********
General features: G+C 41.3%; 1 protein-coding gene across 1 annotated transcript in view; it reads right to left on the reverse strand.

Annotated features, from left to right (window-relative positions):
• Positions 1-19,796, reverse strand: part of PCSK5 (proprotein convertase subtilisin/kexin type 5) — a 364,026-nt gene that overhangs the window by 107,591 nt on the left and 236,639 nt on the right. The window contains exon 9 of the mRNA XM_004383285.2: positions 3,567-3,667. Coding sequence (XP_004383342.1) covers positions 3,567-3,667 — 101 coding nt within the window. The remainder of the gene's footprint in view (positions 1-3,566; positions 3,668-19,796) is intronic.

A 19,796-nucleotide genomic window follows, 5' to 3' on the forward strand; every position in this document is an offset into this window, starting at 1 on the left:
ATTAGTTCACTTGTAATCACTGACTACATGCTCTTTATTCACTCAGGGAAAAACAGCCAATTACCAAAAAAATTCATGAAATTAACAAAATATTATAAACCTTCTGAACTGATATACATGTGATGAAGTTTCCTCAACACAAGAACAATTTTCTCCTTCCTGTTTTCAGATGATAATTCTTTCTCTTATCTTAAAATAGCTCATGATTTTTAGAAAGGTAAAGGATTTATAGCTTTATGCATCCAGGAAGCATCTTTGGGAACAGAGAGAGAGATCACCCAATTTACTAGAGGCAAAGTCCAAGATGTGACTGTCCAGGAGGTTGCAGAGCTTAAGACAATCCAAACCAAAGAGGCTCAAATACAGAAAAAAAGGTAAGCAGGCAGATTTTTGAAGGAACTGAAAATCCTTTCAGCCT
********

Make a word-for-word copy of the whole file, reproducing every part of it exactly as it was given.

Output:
General features: G+C 41.3%; 1 protein-coding gene across 1 annotated transcript in view; it reads right to left on the reverse strand.

Annotated features, from left to right (window-relative positions):
• Positions 1-19,796, reverse strand: part of PCSK5 (proprotein convertase subtilisin/kexin type 5) — a 364,026-nt gene that overhangs the window by 107,591 nt on the left and 236,639 nt on the right. The window contains exon 9 of the mRNA XM_004383285.2: positions 3,567-3,667. Coding sequence (XP_004383342.1) covers positions 3,567-3,667 — 101 coding nt within the window. The remainder of the gene's footprint in view (positions 1-3,566; positions 3,668-19,796) is intronic.

A 19,796-nucleotide genomic window follows, 5' to 3' on the forward strand; every position in this document is an offset into this window, starting at 1 on the left:
ATTAGTTCACTTGTAATCACTGACTACATGCTCTTTATTCACTCAGGGAAAAACAGCCAATTACCAAAAAAATTCATGAAATTAACAAAATATTATAAACCTTCTGAACTGATATACATGTGATGAAGTTTCCTCAACACAAGAACAATTTTCTCCTTCCTGTTTTCAGATGATAATTCTTTCTCTTATCTTAAAATAGCTCATGATTTTTAGAAAGGTAAAGGATTTATAGCTTTATGCATCCAGGAAGCATCTTTGGGAACAGAGAGAGAGATCACCCAATTTACTAGAGGCAAAGTCCAAGATGTGACTGTCCAGGAGGTTGCAGAGCTTAAGACAATCCAAACCAAAGAGGCTCAAATACAGAAAAAAAGGTAAGCAGGCAGATTTTTGAAGGAACTGAAAATCCTTTCAGCCT